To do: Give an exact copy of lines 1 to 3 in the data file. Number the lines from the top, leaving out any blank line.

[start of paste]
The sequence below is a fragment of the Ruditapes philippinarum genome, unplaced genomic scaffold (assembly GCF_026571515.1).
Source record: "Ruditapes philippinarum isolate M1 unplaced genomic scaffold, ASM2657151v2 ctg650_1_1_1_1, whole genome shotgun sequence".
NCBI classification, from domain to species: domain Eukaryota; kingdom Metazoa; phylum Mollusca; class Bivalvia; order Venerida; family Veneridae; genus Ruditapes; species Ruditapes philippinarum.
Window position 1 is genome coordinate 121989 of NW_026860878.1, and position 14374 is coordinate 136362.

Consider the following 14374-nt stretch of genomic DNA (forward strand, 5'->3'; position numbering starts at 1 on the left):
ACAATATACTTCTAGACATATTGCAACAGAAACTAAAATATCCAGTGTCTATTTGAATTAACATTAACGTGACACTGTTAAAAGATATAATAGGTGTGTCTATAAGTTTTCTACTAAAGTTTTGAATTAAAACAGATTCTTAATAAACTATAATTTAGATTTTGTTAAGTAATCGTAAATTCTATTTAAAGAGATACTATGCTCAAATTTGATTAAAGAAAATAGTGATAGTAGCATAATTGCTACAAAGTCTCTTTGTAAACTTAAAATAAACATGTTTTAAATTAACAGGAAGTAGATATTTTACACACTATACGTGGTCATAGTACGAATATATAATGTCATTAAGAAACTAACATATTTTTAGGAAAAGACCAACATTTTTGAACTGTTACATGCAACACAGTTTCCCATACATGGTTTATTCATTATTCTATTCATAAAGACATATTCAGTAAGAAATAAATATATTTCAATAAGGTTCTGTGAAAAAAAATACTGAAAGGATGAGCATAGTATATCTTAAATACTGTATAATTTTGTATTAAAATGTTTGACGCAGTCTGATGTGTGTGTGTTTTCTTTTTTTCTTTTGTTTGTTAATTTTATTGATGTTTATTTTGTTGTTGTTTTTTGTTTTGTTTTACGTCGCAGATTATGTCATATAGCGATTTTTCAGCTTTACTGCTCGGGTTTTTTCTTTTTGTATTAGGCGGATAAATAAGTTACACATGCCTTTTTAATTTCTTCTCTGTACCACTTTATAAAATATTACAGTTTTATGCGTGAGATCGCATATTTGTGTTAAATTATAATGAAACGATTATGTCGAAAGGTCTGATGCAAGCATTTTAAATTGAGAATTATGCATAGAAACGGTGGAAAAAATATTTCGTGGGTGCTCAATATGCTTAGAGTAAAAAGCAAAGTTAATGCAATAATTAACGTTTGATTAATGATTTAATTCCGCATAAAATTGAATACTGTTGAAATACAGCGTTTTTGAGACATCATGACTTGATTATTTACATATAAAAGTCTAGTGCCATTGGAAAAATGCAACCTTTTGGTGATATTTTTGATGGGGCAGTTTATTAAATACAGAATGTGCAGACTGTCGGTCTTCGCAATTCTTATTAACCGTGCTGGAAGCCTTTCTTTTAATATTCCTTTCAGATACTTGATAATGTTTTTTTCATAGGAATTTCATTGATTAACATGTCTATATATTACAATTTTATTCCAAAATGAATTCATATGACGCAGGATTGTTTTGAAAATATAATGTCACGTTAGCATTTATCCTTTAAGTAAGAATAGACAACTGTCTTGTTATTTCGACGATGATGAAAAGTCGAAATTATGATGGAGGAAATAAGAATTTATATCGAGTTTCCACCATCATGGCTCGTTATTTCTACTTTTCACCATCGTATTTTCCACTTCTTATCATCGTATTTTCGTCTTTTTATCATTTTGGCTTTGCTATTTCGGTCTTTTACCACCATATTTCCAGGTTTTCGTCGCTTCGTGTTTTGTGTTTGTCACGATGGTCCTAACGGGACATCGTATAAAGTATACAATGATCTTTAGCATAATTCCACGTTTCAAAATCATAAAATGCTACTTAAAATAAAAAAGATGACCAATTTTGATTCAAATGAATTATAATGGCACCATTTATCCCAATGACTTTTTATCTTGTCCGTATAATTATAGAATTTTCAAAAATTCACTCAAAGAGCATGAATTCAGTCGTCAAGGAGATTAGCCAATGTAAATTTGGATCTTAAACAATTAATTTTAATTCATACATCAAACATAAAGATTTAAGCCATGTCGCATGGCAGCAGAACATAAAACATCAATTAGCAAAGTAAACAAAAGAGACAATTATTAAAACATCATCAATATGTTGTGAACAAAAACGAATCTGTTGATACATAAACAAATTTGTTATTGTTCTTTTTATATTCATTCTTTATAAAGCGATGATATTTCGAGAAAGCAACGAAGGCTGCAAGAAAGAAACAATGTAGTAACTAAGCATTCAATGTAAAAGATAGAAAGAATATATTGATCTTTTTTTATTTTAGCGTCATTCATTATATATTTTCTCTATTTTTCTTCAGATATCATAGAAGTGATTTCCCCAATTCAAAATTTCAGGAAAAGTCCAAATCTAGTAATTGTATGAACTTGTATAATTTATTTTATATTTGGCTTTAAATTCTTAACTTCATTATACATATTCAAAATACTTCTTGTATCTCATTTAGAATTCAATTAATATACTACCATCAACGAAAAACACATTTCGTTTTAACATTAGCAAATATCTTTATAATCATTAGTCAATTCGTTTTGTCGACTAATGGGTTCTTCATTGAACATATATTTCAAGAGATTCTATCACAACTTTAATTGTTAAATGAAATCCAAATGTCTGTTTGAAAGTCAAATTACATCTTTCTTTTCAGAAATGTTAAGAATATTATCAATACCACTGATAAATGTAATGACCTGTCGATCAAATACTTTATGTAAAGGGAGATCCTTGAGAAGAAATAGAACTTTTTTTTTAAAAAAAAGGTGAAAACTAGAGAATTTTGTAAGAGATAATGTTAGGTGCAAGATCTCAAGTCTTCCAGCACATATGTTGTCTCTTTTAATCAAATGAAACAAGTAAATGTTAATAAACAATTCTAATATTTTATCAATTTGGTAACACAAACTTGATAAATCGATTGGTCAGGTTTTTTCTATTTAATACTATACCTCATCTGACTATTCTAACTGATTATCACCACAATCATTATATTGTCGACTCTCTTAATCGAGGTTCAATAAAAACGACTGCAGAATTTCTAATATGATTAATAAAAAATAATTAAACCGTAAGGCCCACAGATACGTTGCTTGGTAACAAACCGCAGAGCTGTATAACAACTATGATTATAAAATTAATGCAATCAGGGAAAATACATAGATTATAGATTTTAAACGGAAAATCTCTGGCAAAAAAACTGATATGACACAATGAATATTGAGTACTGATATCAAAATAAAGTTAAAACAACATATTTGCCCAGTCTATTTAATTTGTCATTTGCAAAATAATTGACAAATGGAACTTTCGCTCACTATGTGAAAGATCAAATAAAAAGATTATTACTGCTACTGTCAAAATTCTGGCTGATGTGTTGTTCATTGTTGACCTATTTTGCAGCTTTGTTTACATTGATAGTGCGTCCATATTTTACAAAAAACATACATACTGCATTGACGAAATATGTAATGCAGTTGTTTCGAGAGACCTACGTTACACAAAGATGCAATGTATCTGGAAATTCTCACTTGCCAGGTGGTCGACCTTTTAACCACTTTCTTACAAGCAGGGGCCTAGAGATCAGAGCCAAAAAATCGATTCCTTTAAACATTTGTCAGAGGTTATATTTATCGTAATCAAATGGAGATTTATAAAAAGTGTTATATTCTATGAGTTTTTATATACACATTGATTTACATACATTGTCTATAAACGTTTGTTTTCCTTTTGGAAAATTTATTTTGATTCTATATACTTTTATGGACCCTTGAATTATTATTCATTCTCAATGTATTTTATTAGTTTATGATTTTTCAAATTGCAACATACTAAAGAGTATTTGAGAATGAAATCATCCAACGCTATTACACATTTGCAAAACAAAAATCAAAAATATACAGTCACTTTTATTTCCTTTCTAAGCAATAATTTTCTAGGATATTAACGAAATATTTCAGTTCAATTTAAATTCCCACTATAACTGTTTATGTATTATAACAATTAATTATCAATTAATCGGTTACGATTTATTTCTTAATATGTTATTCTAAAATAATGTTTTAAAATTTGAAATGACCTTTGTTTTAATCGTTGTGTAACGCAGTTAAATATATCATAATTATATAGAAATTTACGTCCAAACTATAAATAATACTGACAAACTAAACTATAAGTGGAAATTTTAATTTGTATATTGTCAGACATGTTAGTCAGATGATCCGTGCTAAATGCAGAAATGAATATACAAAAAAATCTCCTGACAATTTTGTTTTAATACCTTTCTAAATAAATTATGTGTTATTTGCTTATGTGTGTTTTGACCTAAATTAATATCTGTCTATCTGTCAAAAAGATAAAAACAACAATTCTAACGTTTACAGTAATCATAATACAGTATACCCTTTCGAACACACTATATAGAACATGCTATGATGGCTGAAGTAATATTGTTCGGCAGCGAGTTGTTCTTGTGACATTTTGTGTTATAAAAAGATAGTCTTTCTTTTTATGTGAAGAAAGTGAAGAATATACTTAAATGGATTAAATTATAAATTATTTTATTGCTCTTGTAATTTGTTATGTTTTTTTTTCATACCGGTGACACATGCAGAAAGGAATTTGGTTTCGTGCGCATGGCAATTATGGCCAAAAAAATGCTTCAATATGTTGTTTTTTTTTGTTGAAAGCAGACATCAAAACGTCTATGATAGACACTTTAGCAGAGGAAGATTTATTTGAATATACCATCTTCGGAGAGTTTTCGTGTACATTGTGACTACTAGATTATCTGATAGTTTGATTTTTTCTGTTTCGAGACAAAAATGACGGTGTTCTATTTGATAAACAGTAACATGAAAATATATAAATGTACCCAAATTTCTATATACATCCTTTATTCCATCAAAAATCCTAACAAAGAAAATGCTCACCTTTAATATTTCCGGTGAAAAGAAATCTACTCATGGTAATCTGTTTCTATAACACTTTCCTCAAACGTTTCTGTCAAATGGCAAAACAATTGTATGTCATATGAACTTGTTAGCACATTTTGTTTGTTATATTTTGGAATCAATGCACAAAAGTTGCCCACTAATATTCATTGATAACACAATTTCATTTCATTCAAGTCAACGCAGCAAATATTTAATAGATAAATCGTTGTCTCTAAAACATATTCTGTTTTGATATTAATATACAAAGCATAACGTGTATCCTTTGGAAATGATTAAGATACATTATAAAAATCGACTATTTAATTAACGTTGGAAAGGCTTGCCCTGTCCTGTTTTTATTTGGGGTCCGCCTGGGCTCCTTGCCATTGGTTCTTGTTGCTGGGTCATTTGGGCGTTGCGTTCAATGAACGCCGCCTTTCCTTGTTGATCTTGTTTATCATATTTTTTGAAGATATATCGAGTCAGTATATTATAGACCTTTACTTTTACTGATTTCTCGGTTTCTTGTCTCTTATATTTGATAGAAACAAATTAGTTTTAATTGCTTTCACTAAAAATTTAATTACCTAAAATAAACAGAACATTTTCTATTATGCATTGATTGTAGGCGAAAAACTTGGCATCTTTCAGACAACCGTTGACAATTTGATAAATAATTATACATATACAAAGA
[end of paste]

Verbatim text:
The sequence below is a fragment of the Ruditapes philippinarum genome, unplaced genomic scaffold (assembly GCF_026571515.1).
Source record: "Ruditapes philippinarum isolate M1 unplaced genomic scaffold, ASM2657151v2 ctg650_1_1_1_1, whole genome shotgun sequence".
NCBI classification, from domain to species: domain Eukaryota; kingdom Metazoa; phylum Mollusca; class Bivalvia; order Venerida; family Veneridae; genus Ruditapes; species Ruditapes philippinarum.